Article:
Dr Stanley Nattel (Montreal Heart Institute, QC), who was not involved with the study, agreed that it raises the possibility for future research that there's a component of better care among cardiologists. But the results should be interpreted very cautiously because of the size of the mortality and stroke differences between groups.

"There are major, major differences in outcome between the groups, and there's no intervention in the AF field that's ever been shown to approach anything that size of a difference: rhythm control, anticoagulation, beta-blockers," he said.

The most likely explanation is selection of patients with a better prognosis for care by a cardiologist, possibly driven by socioeconomic or other reasons, Nattel said.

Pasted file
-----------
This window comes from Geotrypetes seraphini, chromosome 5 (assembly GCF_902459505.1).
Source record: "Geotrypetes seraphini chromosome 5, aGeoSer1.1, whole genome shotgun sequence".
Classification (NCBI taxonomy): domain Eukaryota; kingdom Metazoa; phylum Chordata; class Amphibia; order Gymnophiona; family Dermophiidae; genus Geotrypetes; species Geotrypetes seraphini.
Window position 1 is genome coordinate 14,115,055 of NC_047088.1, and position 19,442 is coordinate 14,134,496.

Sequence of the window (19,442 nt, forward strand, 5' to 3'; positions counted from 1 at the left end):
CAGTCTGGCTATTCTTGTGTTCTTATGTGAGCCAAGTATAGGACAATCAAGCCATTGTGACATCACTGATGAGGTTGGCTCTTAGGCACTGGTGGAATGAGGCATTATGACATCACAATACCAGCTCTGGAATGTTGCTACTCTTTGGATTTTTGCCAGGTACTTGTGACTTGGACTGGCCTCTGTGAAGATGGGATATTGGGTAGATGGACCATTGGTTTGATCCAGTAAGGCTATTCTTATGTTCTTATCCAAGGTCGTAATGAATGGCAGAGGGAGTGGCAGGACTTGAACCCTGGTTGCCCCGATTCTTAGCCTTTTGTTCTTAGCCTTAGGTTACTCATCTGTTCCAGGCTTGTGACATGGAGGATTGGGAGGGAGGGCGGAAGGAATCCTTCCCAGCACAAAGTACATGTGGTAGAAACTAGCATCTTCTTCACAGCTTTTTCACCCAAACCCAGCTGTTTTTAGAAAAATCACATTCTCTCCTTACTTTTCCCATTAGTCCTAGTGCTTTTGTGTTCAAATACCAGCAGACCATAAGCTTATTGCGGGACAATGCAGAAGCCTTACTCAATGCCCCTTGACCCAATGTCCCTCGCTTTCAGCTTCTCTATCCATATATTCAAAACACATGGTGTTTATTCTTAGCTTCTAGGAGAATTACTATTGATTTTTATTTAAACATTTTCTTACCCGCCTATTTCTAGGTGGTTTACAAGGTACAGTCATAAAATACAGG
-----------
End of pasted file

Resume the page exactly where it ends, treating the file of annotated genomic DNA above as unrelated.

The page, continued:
"My concern is that inaccurate transmission of these findings might make patients inappropriately avoid family doctor care for AF and that unscrupulous corporations or individuals might exploit the findings for scaremongering and manipulative advertising," he added.


Few studies have examined the effect of treating specialty on AF outcomes, although the investigators previously reported that rates of oral anticoagulation (OAC) are higher among veterans managed by cardiologists within 90 days of an AF diagnosis in the Retrospective Evaluation and Assessment of Therapies in AF (TREAT-AF) study[2].

The present analysis compared outcomes in TREAT-AF between 69,901 patients receiving cardiology care and 114,260 receiving primary care only. Cardiology-treated patients lived closer to medical centers, were slightly younger (68.5 vs 71.6 years), but were sicker, as reflected in higher rates of baseline hypertension, diabetes, coronary disease, MI, and stroke.